Thursday, October 28, 2021
We can improve children’s literacy through authentic family engagement, not increased assessment
DPI Media Line, (608) 266-3559
To create students who stay curious and inquisitive throughout their lives – active participants in democracy, critical consumers of information, creative contributors to our communities – we need to ensure our students are literate. When it comes to literacy in Wisconsin, I know we have a distance to go. And yet that distance also represents a great opportunity for our state: the opportunity to build on the rich literacy practices we find in every family, culture, and community that make up this great state and, in doing so, create equitable and sustainable systems to continue that valuable work.
We do this by centering authentic family engagement rather than focusing on parental notification concerning assessment results. Rich family engagement revolves around communication, but only if it is a collaborative process, not a one-way street. We do this by using assessments to gather purposeful evidence that can inform and improve universal instruction. I appreciate that our legislature recognizes the need to concentrate on literacy, but we must remember that increased assessment is not the end goal; improved reading is the end goal, and to achieve that, we need to focus our resources on what we know works. We do this by ensuring our educators have the support they need to engage families, interpret assessments, and implement meaningful instruction and interventions.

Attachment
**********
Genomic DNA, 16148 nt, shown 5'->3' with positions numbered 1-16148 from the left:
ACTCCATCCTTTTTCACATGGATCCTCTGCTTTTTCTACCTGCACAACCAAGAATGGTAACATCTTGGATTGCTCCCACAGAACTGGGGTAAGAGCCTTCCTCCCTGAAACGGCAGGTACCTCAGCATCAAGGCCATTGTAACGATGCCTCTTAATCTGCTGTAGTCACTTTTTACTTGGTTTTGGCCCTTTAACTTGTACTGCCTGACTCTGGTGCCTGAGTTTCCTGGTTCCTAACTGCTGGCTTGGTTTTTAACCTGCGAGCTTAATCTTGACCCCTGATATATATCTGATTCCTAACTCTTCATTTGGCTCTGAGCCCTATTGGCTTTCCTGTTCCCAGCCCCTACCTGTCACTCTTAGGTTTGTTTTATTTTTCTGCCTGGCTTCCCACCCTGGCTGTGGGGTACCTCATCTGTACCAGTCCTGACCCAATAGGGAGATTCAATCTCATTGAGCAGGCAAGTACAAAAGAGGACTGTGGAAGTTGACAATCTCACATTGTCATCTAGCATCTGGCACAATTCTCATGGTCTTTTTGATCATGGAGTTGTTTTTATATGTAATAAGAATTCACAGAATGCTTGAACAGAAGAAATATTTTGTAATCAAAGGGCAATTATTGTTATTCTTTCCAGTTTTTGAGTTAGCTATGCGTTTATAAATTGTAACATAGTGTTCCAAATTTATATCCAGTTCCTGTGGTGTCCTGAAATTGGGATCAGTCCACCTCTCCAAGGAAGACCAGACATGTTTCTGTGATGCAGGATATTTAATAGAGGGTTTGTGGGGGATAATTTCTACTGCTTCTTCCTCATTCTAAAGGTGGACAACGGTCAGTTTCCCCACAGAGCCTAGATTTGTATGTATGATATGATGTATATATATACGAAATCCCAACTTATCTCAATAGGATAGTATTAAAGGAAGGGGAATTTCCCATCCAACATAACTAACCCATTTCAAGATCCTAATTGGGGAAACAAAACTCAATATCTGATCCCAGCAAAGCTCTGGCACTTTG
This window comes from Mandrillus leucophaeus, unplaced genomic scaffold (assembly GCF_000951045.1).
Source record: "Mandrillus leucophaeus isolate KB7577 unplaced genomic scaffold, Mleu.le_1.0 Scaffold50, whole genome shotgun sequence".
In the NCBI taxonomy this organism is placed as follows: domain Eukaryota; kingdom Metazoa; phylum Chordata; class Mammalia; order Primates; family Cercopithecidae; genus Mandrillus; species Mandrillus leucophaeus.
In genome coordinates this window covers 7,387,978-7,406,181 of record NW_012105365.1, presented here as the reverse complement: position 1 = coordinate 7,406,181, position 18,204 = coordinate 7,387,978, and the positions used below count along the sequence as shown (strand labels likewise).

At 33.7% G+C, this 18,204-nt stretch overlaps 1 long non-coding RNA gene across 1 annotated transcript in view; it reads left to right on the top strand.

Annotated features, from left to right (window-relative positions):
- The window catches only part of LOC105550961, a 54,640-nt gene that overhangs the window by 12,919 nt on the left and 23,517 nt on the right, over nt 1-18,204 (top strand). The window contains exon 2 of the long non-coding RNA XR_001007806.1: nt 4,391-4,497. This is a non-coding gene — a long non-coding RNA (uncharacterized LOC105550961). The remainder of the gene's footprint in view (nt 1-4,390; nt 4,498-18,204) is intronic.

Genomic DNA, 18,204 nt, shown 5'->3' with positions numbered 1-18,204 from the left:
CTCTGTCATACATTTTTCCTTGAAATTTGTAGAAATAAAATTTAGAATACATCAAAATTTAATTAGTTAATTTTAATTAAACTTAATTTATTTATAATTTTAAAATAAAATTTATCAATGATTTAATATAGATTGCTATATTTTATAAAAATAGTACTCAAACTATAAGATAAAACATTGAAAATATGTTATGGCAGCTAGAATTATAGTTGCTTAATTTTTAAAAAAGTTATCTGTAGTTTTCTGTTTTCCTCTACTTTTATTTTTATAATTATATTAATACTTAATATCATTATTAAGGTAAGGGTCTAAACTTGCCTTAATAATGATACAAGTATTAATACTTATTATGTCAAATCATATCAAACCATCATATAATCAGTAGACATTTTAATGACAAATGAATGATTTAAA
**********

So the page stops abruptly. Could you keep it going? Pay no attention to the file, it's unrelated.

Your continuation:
And we start by remembering that families are a child’s first literacy teacher, which also makes them every educator’s most important partner when they can be authentically engaged. This is why our Literacy Task Force will explore meaningful family and community engagement as part of their mission to achieve the vision of strengthening early literacy learning in Wisconsin’s schools in order to foster students reading to understand themselves and others, acquire knowledge, and participate in a democratic society.
Every Wisconsin family has literacy practices, and they are as varied as the number of families in Wisconsin. The father who tells a new story about his child’s imaginary friend every night at bedtime. The parent who keeps board books in multiple languages on the shelf and gives their toddler blocks with numbers in ASL printed on them during playtime. The siblings who make up new words to songs on the radio, not realizing they are teaching their younger sister rhyming while she sings along. The mom who helps her son sign the back of his first library card; he is so excited to show his mom his favorite graphic novel so they can read it together. It’s exciting to know families are reading and singing and playing, and it is even more exciting to think about the opportunities they represent in terms of rich family engagement when we take the time to build a Literacy Task Force that honors that richness.